6. Mark a known spot as your North Star viewing spot. This is easy to do with a product like the Star Spot. You can return to that spot any time of day or night  to sight the star – the North Star is always in the same place in the sky.
  7. The North Star is located in between the two easy-to-identify constellations The Big Dipper and Cassiopeia – the Queen.
  8. Memorize its color and the stars around it – this is easier than it sounds! Polaris is a yellow supergiant and has a faint yellow tint. Also, the North Star is located in a region of the Milky Way that has fewer stars so it is surrounded by dark areas of the night sky.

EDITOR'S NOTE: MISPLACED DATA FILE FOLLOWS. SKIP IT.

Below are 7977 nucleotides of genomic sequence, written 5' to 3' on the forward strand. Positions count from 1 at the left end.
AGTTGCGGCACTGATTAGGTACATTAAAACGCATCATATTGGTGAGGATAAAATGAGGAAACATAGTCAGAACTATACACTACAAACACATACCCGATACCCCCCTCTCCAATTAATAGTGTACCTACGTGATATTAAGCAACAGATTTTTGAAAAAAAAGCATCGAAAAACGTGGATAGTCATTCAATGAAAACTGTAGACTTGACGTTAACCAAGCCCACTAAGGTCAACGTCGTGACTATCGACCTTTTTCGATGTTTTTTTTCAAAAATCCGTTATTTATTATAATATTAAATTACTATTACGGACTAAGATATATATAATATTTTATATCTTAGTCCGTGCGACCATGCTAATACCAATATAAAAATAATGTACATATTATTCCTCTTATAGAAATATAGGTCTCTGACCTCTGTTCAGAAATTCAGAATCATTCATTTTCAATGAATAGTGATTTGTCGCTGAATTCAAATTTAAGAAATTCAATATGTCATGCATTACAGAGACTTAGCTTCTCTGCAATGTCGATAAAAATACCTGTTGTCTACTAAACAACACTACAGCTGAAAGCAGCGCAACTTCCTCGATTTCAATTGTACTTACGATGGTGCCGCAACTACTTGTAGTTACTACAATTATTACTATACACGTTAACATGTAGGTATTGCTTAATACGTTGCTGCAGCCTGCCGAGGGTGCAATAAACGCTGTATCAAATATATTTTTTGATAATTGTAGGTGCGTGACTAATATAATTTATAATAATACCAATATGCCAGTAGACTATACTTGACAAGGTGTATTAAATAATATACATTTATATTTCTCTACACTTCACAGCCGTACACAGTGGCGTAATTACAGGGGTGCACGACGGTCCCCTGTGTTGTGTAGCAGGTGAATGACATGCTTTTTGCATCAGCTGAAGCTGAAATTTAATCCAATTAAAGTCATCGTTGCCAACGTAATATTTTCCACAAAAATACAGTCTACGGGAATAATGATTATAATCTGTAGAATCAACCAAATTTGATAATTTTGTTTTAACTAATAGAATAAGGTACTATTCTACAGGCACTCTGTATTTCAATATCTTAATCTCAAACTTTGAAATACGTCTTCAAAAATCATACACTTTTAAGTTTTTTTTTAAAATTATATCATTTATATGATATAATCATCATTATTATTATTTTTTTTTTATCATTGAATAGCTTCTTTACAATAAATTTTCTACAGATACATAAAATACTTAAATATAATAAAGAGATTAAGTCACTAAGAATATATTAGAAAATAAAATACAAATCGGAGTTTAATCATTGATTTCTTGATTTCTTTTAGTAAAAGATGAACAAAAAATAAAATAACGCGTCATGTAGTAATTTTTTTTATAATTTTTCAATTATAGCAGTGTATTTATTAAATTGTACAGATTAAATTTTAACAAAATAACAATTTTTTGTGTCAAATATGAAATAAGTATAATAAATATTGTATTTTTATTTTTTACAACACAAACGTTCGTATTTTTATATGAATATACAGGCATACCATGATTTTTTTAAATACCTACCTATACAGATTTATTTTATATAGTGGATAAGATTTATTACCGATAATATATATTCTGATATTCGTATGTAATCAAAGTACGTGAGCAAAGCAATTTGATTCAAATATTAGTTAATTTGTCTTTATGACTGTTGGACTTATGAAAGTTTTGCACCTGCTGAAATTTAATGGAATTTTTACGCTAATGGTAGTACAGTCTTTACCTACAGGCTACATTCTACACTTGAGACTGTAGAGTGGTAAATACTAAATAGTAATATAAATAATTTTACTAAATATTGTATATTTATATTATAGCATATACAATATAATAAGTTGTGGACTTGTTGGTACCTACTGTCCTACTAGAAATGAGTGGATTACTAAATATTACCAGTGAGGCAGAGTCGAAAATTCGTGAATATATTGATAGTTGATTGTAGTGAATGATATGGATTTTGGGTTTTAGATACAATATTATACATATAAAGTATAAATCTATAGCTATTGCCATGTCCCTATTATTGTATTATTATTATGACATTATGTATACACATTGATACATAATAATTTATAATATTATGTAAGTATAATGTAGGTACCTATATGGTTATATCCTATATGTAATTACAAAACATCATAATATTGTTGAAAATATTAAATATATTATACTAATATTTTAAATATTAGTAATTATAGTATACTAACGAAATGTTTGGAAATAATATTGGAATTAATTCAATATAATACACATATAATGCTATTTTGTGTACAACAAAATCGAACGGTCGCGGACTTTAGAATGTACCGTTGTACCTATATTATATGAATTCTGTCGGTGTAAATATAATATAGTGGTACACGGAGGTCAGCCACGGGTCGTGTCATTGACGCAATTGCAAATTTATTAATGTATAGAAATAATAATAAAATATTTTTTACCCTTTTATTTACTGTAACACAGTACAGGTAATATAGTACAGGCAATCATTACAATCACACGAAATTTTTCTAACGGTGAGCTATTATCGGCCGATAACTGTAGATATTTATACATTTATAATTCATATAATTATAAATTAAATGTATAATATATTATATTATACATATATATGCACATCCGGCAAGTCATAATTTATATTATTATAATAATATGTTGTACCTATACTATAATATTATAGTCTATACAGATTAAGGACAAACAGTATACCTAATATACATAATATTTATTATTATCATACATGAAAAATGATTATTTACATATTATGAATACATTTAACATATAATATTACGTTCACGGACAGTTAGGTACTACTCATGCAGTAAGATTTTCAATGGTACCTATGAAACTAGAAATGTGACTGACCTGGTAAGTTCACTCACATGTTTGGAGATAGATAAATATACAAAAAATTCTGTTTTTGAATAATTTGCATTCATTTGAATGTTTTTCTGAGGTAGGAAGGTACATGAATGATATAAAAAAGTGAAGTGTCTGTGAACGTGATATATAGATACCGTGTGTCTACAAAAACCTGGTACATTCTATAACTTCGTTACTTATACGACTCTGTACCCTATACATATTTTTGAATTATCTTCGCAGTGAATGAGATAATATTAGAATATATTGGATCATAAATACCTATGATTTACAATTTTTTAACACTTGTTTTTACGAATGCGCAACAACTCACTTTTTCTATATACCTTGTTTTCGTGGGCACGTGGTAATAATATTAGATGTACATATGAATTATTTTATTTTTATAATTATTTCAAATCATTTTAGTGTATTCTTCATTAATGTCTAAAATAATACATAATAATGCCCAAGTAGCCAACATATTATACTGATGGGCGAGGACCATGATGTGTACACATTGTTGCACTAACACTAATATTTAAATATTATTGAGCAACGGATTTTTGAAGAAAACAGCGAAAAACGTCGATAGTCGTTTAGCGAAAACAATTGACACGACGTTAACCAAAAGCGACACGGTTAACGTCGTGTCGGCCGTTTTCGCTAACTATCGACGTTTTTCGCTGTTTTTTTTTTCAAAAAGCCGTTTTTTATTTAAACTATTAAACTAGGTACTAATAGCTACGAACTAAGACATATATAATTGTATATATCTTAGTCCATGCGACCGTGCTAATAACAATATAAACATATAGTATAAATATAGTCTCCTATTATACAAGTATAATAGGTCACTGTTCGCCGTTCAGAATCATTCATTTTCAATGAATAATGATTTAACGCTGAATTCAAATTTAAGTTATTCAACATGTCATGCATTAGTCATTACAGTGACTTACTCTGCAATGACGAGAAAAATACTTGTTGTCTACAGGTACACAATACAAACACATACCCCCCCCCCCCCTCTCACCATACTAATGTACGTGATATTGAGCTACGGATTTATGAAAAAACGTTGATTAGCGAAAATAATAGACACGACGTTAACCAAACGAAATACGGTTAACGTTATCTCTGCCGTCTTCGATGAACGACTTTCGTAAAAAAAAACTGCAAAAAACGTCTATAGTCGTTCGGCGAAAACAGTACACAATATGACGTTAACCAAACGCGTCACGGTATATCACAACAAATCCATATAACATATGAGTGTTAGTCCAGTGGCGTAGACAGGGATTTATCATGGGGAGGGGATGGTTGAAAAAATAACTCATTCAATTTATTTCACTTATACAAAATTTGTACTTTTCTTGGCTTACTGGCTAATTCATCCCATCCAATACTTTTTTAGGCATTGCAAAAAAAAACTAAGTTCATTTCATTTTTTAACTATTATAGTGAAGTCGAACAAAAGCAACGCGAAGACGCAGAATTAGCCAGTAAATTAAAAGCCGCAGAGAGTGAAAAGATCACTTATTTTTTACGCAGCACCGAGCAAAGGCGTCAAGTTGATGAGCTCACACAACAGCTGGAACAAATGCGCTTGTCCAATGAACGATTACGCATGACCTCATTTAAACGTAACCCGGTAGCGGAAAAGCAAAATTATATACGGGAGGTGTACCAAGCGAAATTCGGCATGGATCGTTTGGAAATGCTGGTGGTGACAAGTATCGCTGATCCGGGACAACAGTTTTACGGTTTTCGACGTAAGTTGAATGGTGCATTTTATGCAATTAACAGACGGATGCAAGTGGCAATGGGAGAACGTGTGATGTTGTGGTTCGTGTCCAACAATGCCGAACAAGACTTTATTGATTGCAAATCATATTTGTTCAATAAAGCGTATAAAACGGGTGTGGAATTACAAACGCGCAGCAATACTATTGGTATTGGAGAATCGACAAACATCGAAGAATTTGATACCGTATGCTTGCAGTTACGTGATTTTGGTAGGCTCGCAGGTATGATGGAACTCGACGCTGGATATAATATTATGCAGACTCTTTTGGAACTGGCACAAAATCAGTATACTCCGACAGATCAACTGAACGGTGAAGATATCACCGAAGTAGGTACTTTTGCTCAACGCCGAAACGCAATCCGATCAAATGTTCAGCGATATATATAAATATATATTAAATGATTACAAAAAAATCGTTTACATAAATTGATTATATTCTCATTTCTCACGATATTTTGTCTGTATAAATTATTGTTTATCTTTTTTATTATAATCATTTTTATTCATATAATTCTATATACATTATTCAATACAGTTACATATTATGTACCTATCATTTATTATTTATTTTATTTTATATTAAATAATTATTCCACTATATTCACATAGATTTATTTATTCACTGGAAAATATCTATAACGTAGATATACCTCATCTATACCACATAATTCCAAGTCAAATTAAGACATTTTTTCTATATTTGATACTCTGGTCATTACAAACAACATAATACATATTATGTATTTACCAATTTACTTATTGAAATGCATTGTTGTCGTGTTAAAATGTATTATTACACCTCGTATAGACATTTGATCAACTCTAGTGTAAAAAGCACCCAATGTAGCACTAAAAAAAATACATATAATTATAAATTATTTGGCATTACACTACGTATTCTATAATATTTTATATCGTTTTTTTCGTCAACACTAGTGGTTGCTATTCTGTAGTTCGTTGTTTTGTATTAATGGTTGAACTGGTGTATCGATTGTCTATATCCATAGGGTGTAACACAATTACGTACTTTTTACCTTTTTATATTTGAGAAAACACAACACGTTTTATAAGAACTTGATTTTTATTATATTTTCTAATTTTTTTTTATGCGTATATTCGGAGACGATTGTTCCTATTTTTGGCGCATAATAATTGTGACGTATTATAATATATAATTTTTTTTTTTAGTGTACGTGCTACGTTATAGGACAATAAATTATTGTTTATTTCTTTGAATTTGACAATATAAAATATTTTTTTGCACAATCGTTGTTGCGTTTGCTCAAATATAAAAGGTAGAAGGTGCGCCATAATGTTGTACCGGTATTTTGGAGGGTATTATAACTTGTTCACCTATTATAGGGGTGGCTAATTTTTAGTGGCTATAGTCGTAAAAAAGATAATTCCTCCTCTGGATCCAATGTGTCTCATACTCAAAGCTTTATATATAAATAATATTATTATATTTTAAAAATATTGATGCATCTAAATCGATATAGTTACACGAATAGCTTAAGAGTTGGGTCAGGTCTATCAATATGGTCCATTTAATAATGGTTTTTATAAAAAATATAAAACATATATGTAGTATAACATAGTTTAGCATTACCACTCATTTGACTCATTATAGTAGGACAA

Myths about the North Star

  1. “The North Star is the brightest star in the sky.” – Nope, that distinction belongs to Sirius, the Dog Star. The North Star is the 50th brightest star. The North Star is still quite bright and it is easy to find.
  2. “The North Star will always be the North Star” – This is a myth. In fact, there have been several “North Stars” throughout recorded history. The ancient Egyptians saw Thuban as their North Star.
  3. “There is a South Star.” – While there is a star located close to the southern pole position (two stars in the Southern Cross point to the faint star Polaris Australis in the constellation Octans), it is not nearly as obvious or famous as the North Star.

The North Star is a very special star! We learned how to find it.

Where is the Sun?

Where is the Sun right now?

Can’t see the Sun? Maybe there is something blocking it. Here is a list of 10 surprising things that can block the Sun.